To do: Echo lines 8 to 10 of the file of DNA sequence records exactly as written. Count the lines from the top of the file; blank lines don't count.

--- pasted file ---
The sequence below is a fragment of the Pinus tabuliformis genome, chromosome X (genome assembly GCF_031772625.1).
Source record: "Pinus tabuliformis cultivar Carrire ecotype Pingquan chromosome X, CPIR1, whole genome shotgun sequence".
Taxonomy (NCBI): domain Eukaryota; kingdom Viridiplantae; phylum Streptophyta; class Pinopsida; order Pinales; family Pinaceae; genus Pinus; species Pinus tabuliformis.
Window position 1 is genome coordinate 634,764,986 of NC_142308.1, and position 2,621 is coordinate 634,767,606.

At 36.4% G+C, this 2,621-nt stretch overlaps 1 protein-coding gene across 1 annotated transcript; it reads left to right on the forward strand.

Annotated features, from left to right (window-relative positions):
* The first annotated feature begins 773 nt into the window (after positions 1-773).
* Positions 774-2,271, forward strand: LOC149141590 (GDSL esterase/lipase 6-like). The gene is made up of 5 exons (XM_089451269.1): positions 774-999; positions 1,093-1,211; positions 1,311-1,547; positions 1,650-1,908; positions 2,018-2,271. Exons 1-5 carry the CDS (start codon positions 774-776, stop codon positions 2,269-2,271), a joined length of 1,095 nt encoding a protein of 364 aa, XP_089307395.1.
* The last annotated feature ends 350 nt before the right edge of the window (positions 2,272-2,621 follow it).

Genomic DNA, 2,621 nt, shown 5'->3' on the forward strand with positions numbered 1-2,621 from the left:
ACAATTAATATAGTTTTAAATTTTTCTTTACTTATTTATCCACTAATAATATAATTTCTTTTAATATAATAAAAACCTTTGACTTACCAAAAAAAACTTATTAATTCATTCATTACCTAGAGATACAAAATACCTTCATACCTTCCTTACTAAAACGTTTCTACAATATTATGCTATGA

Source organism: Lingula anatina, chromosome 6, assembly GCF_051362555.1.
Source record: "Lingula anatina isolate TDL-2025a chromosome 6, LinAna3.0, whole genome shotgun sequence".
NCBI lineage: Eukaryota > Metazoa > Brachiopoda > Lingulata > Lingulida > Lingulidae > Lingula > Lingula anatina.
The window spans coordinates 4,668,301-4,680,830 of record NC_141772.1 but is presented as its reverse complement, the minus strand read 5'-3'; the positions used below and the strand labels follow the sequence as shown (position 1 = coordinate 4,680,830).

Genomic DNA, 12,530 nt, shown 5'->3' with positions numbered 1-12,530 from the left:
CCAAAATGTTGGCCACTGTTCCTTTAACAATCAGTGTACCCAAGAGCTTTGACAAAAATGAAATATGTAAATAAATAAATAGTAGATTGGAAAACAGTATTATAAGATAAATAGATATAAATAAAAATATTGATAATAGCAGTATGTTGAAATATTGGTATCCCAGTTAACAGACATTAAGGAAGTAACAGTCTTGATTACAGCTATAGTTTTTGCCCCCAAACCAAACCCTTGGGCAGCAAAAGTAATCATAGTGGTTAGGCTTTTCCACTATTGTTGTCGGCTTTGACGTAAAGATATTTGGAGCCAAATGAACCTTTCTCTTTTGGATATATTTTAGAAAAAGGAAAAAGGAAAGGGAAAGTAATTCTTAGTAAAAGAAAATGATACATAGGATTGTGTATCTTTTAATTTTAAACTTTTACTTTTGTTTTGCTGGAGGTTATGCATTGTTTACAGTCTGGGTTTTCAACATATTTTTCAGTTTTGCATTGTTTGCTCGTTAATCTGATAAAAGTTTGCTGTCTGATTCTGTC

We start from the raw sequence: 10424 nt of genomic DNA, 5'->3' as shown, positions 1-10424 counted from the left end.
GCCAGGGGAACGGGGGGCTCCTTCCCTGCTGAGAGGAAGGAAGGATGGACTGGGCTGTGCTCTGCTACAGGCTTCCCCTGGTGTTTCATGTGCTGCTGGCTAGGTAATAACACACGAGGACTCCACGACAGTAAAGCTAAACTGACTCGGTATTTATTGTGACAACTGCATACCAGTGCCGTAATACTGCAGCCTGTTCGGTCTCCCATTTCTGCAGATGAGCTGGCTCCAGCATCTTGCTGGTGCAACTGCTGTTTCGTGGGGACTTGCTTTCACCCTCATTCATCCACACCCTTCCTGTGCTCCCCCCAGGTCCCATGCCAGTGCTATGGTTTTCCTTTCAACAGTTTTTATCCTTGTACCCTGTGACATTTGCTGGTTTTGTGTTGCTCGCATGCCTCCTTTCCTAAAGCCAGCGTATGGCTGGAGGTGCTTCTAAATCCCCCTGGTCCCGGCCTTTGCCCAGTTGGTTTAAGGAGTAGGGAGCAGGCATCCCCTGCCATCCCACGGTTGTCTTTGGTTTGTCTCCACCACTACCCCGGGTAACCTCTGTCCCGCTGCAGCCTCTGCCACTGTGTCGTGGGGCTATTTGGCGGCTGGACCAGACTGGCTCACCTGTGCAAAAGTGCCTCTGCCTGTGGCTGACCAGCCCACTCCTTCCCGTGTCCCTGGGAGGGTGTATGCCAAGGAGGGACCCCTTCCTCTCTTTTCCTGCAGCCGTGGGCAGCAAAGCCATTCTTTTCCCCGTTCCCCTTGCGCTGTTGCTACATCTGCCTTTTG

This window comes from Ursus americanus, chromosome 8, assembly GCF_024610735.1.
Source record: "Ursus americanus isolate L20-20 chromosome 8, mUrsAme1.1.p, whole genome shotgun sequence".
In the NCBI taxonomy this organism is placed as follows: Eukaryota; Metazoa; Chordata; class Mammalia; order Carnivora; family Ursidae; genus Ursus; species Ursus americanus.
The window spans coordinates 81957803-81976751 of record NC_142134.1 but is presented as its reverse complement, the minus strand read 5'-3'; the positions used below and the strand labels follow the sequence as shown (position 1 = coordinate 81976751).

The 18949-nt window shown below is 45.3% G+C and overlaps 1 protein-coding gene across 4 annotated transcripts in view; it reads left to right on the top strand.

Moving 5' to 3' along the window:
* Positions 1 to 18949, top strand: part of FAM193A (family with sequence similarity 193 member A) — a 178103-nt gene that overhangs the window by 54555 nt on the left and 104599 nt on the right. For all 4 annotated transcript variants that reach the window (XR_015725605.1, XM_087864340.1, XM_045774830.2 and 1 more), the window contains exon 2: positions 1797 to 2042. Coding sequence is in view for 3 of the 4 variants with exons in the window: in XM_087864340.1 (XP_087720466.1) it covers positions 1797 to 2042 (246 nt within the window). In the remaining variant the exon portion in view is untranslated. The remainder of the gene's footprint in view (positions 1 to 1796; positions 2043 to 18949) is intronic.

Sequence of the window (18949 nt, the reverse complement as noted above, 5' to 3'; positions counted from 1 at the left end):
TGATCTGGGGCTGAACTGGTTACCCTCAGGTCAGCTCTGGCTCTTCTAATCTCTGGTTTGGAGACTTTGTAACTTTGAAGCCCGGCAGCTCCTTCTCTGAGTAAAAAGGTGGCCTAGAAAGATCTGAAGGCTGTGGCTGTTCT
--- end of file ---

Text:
* Positions 774-2,271, forward strand: LOC149141590 (GDSL esterase/lipase 6-like). The gene is made up of 5 exons (XM_089451269.1): positions 774-999; positions 1,093-1,211; positions 1,311-1,547; positions 1,650-1,908; positions 2,018-2,271. Exons 1-5 carry the CDS (start codon positions 774-776, stop codon positions 2,269-2,271), a joined length of 1,095 nt encoding a protein of 364 aa, XP_089307395.1.
* The last annotated feature ends 350 nt before the right edge of the window (positions 2,272-2,621 follow it).

Genomic DNA, 2,621 nt, shown 5'->3' on the forward strand with positions numbered 1-2,621 from the left: